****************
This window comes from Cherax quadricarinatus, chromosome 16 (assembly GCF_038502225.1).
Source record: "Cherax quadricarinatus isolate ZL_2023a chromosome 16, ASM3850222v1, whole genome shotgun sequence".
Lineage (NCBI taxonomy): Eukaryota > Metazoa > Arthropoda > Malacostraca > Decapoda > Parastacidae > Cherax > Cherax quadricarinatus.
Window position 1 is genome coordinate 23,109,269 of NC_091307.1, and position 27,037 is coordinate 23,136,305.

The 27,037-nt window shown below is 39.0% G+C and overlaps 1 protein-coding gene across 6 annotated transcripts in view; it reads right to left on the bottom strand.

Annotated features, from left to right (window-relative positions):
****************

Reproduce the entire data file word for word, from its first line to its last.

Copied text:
This window comes from Cherax quadricarinatus, chromosome 16 (assembly GCF_038502225.1).
Source record: "Cherax quadricarinatus isolate ZL_2023a chromosome 16, ASM3850222v1, whole genome shotgun sequence".
Lineage (NCBI taxonomy): Eukaryota > Metazoa > Arthropoda > Malacostraca > Decapoda > Parastacidae > Cherax > Cherax quadricarinatus.
Window position 1 is genome coordinate 23,109,269 of NC_091307.1, and position 27,037 is coordinate 23,136,305.

The 27,037-nt window shown below is 39.0% G+C and overlaps 1 protein-coding gene across 6 annotated transcripts in view; it reads right to left on the bottom strand.

Annotated features, from left to right (window-relative positions):